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NCI Team Develops New, High-Throughput Method for Making Proteins From ORFs

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Researchers at the National Cancer Institute's Protein Expression Laboratory have come up with a new, high-throughput method for producing purified proteins from cDNAs containing open reading frames.

With the new method, called pooled ORF expression technology, or POET, researchers insert a mixture of hundreds of different kinds of cDNAs into Escheria coli at one time. After proteins are expressed within the mixture, the mix is deconvoluted by running proteins out on a 2D gel, according to William Gillette, one of the developers of the technique who is the lead author on a paper describing the method that is in currently in press at Molecular & Cellular Proteomics.

"What we're proposing is an alternative, or a complementary technique to the normal technique in the structural biology world, where they subclone cDNAs one at a time, express them one at a time, and purify them one at a time," said Gillette. "You can save a significant amount of time and labor."

The approach is especially useful if researchers are dealing with an ORFeome that is difficult to express, said Jim Hartley, the director of the Protein Expression Laboratory at the NCI.

"POET is an attempt to see only the proteins that succeed, and not the ones that fail," explained Hartley.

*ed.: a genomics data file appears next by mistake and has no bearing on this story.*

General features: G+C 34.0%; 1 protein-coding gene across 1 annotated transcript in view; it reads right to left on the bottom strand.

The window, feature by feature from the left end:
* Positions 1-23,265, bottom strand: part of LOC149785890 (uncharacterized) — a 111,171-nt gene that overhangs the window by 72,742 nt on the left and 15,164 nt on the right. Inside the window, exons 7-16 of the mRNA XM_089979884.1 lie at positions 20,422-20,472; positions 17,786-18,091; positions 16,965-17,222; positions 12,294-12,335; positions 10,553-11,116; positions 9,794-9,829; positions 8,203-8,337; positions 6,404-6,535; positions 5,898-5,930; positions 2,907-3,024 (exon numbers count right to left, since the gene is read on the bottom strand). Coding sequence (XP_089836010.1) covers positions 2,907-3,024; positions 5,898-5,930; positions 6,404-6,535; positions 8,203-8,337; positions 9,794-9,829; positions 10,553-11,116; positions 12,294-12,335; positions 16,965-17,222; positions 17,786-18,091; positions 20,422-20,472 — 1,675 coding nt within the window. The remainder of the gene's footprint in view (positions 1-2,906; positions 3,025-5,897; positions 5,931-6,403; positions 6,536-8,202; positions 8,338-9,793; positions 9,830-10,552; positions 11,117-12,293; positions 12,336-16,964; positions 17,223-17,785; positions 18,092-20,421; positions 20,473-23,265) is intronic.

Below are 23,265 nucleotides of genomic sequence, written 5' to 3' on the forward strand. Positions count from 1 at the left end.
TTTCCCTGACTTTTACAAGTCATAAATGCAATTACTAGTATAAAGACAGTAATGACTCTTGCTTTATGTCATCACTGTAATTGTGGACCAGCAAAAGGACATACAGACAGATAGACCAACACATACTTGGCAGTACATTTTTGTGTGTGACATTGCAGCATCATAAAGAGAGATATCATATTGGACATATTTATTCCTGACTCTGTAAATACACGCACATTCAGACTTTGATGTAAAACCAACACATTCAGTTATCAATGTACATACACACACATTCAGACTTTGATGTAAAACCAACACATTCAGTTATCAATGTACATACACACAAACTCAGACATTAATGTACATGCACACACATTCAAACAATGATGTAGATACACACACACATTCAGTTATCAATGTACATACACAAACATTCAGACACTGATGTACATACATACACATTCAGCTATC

"What we're proposing is an alternative, or a complementary technique to the normal technique in the structural biology world, where they subclone cDNAs one at a time, express them one at a time, and purify them one at a time. You can save a significant amount of time and labor."

For example, previous studies have shown that the success rate of converting Caenorhabditis elegans ORFs to purified proteins is only two percent. With POET, the two percent of successful proteins would be found and purified much faster than with traditional methods.

"Instead of subcloning one-by-one 10,000 times and succeeding [in getting a purified protein] only a couple of hundred times, POET is a way to not go through all those failures," said Hartley. "By pooling up front, then subcloning in one big pool, expressing in one big pool, and purifying in one big pool, you can do hundreds of genes, or ORFs, at the same time. After you figure out which proteins are the ones best expressed, you can deconvolute by running the proteins out on a 2D gel."

The POET method is compatible with projects like the Protein Structure Initiative, where scientists are trying to determine the three-dimensional shape of every protein representative of a unique class (see ProteoMonitor 2/18/2005), or the US Department of Energy's GTL project, where scientists are trying to make every protein from every gene of a number of organisms, Hartley noted.

"With both of these big projects, when you start to make proteins from these genes, it's a very wasteful process. The further you get away from E. coli, the lower the hit rate," said Hartley. "The question with POET is, 'Is the work downstream to deconvolute the pool of purified protein worth the effort?'"